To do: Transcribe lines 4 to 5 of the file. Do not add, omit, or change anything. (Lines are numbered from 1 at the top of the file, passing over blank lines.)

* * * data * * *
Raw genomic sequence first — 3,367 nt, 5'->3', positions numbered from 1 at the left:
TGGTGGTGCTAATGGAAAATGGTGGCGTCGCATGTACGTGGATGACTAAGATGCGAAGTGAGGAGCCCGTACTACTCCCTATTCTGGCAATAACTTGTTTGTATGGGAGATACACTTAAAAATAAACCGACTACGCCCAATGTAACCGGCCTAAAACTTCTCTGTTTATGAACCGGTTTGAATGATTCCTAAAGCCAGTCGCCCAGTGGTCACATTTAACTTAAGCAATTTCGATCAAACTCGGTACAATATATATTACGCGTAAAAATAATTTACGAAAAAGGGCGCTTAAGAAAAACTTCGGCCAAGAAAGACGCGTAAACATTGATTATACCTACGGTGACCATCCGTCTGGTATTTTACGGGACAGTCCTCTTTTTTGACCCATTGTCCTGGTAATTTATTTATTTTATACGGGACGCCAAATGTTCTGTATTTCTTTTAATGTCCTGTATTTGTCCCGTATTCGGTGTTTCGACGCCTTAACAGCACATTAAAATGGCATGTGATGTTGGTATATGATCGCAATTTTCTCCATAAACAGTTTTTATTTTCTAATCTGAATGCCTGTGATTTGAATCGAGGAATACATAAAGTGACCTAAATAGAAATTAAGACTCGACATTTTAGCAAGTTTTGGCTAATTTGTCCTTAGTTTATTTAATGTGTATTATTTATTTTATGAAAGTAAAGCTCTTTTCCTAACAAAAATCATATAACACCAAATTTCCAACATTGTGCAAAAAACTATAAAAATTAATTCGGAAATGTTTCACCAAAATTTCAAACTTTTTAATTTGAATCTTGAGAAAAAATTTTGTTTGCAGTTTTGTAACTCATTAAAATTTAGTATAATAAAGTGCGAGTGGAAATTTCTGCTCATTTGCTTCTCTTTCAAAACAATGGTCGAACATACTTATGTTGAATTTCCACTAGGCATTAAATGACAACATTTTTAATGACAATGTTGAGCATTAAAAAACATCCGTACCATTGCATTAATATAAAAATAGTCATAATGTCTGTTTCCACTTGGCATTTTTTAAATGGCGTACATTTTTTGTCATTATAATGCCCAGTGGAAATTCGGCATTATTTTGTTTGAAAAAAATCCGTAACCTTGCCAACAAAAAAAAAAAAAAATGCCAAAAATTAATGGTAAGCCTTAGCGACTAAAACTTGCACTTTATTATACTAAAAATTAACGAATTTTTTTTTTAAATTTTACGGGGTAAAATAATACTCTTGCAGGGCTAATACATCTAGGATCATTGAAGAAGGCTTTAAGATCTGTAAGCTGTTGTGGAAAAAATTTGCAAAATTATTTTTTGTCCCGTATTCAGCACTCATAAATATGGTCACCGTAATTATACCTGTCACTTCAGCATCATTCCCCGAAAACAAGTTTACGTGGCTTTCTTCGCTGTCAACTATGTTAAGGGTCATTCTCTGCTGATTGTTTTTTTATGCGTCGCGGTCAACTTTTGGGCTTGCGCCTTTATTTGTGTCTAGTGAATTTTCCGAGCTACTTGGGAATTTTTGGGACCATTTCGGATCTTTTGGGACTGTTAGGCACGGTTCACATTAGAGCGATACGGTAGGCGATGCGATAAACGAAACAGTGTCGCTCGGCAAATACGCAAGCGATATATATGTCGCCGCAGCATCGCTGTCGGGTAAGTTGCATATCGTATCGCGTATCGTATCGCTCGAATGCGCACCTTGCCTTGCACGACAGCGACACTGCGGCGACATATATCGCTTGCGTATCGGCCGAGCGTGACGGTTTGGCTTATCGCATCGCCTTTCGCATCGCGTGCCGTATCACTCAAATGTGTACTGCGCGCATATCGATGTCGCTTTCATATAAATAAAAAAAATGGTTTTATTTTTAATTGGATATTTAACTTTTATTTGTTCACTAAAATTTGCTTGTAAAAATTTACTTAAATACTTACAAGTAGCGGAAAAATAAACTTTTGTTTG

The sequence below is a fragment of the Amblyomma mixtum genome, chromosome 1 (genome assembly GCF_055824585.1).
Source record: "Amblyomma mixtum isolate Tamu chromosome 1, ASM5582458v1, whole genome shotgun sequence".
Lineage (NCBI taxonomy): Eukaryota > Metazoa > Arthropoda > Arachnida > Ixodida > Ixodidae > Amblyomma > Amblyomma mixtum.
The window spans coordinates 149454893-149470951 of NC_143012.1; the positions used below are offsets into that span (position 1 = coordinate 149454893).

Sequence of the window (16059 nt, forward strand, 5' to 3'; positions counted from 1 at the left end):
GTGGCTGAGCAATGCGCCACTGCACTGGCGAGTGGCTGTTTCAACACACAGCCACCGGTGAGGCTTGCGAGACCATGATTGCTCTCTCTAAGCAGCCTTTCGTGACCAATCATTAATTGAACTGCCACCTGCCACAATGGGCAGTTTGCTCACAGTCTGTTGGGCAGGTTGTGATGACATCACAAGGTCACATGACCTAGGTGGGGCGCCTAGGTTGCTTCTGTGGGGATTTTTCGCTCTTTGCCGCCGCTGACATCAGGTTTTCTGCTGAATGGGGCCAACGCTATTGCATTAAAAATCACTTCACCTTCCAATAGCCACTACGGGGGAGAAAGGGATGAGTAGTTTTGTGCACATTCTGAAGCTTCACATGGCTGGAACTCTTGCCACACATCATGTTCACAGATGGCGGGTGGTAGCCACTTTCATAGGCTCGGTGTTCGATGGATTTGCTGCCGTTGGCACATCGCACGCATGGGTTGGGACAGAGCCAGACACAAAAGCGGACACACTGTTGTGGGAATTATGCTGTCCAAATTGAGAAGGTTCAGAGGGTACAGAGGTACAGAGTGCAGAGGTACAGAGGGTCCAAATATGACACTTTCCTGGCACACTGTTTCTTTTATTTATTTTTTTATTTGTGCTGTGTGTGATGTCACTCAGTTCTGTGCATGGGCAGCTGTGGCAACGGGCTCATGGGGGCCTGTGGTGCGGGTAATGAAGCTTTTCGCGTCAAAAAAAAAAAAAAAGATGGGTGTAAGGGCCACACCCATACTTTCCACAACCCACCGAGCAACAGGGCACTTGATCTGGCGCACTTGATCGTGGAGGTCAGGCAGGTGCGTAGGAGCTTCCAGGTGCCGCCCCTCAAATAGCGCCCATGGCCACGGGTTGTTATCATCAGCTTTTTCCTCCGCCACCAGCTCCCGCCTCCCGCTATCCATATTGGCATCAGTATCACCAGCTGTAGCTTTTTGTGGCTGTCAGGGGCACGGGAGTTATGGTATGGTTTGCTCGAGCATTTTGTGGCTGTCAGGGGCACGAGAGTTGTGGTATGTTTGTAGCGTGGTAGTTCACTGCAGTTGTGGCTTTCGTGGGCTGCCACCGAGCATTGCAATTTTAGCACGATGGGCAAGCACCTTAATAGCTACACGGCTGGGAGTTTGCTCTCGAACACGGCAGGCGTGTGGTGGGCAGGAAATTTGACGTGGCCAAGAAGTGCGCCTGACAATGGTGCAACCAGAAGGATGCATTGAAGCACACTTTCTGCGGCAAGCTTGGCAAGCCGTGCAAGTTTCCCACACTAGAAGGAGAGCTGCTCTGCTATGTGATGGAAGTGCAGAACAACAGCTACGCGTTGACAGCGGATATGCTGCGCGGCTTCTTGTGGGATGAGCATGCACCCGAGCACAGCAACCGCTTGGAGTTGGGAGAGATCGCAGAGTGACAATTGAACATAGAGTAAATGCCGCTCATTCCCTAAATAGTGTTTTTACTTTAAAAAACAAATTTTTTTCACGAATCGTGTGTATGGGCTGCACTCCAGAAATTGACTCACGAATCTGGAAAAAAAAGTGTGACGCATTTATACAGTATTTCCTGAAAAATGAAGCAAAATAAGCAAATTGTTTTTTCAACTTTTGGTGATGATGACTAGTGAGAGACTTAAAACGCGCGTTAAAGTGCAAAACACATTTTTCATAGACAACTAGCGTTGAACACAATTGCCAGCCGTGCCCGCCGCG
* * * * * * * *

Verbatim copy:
Source record: "Amblyomma mixtum isolate Tamu chromosome 1, ASM5582458v1, whole genome shotgun sequence".
Lineage (NCBI taxonomy): Eukaryota > Metazoa > Arthropoda > Arachnida > Ixodida > Ixodidae > Amblyomma > Amblyomma mixtum.